Vuntut National Park of Canada

The People of the Lakes


© Parks Canada / K. Alexander

Vuntut Gwitchin translates to “people of the lakes” – Gwitchin meaning people; Vuntut referring to the Old Crow Flats, a network of two thousand plus shallow lakes. For countless generations, the Vuntut Gwitchin have lived in the Old Crow Flats and Porcupine River areas in the northern Yukon. Central to the existence of the Gwitchin in this region is their deep connection with both the Old Crow Flats and the Porcupine Caribou Herd. With an abundance of fish, plants and wildlife, the Old Crow Flats provide sustenance for the Gwitchin throughout the seasons. The caribou provide a dependable and plentiful source of food, clothing and shelter.

An Enduring Lifestyle

Old muskrat canoe
Old canoe once used while trapping or hunting muskrat
© Parks Canada

Until recent times the Gwitchin were nomadic, moving throughout the region to proven hunting and fishing territories, which varied depending on the season and the migration pattern of the caribou. The Gwitchin utilized technology such as spears, snares, traps and bows and arrows to harvest fish and wildlife.

After the arrival of the fur trade, trapping furbearers for income became part of the Gwitchin lifestyle and modern technology such as firearms forever changed the way people hunted. However, Gwitchin continued to depend on the land for most of their sustenance.

Seasonal Rounds

Blueberries
Blueberries
© Parks Canada / L. Sumi

In the summer and fall, salmon were caught and preserved as were different types of berries and edible plants, such as blueberries, cranberries, Labrador tea and rhubarb. Animals such as moose, muskrat, beaver, porcupine, rabbit, ptarmigan, ducks and geese were also an important part of the traditional diet.

Twice each year, in the spring and fall, the caribou would migrate through Vuntut Gwitchin territory and during these times caribou would be harvested in large numbers. Every part of the caribou would be used to provide food, clothing, shelter, tools and weapons for the Gwitchin.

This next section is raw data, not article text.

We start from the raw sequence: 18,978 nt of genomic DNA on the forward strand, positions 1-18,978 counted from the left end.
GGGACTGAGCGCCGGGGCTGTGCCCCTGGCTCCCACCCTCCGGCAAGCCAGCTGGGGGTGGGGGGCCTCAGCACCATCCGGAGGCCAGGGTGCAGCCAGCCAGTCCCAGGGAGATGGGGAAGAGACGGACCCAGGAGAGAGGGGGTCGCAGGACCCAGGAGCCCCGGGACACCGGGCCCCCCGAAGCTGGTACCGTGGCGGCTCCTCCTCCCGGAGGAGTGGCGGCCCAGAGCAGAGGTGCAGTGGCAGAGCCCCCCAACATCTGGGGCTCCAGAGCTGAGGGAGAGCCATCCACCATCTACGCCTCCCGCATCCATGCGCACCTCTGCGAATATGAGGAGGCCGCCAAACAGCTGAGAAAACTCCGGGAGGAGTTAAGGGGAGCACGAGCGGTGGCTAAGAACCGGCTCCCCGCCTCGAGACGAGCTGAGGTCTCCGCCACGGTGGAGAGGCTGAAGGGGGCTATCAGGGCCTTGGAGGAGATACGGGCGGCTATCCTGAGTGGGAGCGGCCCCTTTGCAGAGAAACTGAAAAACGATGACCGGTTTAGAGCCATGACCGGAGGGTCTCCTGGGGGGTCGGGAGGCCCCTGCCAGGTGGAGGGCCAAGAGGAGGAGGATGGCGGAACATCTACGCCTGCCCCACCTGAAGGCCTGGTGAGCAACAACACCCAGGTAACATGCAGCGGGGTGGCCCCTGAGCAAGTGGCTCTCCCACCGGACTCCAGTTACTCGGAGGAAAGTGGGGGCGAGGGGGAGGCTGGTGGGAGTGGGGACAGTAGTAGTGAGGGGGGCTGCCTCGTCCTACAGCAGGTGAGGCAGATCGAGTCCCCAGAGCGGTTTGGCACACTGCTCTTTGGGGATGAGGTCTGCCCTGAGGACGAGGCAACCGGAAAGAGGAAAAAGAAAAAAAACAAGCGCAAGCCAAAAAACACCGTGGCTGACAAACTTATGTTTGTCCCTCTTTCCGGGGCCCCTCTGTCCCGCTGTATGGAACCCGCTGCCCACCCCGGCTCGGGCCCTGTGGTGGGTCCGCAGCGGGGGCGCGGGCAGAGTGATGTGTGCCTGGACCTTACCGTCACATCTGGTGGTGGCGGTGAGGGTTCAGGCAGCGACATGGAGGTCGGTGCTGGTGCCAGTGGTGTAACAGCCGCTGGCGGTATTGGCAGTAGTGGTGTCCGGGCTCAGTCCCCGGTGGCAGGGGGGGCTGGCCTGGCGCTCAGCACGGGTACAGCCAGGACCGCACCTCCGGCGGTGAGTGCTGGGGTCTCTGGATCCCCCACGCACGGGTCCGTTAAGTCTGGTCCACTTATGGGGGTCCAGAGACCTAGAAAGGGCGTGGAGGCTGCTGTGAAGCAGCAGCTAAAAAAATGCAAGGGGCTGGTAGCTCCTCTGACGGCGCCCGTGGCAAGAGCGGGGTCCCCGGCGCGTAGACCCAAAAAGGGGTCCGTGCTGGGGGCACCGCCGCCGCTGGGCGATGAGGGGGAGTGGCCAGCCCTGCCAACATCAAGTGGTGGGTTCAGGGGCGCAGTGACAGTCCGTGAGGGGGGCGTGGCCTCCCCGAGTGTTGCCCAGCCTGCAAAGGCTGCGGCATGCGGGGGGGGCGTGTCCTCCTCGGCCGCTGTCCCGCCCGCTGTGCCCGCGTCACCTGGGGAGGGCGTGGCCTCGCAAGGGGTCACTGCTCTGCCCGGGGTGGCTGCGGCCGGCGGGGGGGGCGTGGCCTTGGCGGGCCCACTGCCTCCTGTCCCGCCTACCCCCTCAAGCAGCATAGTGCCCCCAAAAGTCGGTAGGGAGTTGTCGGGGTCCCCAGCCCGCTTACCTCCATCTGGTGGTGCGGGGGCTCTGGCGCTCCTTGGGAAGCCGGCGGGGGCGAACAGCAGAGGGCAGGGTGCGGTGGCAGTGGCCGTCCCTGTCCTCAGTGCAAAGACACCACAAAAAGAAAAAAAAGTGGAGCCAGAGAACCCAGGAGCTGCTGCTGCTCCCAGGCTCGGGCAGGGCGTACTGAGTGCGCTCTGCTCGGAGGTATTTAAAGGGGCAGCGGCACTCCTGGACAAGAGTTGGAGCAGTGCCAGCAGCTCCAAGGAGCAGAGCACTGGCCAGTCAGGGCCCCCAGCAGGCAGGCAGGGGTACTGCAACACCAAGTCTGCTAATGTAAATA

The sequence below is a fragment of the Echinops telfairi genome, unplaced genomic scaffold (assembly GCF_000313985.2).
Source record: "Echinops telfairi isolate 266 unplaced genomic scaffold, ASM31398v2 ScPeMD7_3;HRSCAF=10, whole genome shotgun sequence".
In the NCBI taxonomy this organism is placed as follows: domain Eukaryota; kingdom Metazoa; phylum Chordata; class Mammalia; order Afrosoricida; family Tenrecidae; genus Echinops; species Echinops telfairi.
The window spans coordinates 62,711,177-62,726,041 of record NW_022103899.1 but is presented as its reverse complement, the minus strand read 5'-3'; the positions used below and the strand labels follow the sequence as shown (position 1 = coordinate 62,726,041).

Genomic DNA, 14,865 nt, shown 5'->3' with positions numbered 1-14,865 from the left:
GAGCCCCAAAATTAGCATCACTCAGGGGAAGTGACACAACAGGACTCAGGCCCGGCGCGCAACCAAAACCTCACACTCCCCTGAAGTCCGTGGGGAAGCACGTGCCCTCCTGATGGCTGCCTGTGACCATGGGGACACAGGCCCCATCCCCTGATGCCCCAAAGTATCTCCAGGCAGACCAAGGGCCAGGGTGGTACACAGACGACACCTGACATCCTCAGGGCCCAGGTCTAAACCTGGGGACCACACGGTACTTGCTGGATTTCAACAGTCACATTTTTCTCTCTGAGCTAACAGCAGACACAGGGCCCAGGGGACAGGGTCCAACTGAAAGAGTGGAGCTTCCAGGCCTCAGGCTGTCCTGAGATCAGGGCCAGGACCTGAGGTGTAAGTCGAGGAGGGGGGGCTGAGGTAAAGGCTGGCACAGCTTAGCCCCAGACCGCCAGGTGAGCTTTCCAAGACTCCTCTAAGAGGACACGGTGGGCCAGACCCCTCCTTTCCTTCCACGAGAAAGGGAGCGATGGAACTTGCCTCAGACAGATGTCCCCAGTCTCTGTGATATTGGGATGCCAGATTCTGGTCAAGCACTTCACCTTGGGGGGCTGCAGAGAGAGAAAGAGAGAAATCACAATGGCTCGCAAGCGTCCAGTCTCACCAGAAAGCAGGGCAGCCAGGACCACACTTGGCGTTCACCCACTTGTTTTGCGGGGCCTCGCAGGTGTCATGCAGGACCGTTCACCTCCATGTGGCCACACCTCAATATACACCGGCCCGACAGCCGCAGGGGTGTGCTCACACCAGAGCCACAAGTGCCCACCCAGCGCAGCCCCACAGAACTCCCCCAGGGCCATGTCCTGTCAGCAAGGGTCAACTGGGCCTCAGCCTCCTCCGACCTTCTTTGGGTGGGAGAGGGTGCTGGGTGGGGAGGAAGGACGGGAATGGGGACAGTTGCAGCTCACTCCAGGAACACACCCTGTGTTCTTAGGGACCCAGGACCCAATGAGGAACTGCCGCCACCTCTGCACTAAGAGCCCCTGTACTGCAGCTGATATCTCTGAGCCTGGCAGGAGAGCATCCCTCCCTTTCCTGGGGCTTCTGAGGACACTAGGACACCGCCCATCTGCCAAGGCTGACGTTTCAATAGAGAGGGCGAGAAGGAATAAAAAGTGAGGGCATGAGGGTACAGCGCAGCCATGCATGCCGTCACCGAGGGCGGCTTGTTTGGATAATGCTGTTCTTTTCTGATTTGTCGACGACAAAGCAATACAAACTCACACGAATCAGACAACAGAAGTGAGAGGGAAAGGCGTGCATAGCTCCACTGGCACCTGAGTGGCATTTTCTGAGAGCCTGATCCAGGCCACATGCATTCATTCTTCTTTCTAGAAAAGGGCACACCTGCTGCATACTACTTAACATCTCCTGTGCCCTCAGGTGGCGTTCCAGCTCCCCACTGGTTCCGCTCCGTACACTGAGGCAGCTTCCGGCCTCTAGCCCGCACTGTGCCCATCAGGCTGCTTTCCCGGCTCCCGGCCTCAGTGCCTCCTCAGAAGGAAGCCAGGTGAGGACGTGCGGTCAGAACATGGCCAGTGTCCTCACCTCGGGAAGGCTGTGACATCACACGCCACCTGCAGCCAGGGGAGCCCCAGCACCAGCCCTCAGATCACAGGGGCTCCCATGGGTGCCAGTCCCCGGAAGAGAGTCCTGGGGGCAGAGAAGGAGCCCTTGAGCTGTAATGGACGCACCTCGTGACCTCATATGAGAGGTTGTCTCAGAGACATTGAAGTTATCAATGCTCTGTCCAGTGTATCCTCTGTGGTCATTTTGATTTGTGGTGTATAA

Caribou Fences

Vuntut Gwitchin citizens observing the remains of a Caribou Fence
Vuntut Gwitchin elders visiting the remains of a Caribou Fence
© Parks Canada

Until about 1920, the Gwitchin used caribou fences to harvest caribou. These wooden structures consisted of drift fences that spanned kilometers and guided caribou to a solidly built corral, which funneled caribou into a constricted area where they could be easily killed. Evidence of this efficient harvesting method has been found across the north, with a total of forty-six known sites in Alaska, the Northwest Territories and the Yukon. Seven of these fences are located within Vuntut National Park, representing important archaeological and cultural sites.


Experience Caribou Fences

 

Immerse yourself in the world of the Vuntut Gwitchin and see for yourself how caribou fences were used -- try a 3D fly through, listen to elders’ stories, learn Gwich'in words for caribou, and see photos of the remains of caribou fences today, visit the Caribou Fences Interactive website.


Today


Gwitchin on the land
© Parks Canada

Though no communities or year-round homes are located within the park, Vuntut Gwitchin citizens still use the area during the seasonal pursuit of traditional activities, such as hunting, fishing and trapping. These rights are guaranteed through the Vuntut Gwitchin Final Agreement in order to protect Vuntut Gwitchin culture.

To learn more about the cultural heritage of the Vuntut Gwitchin, Plunge into Vuntut Gwitchin Waters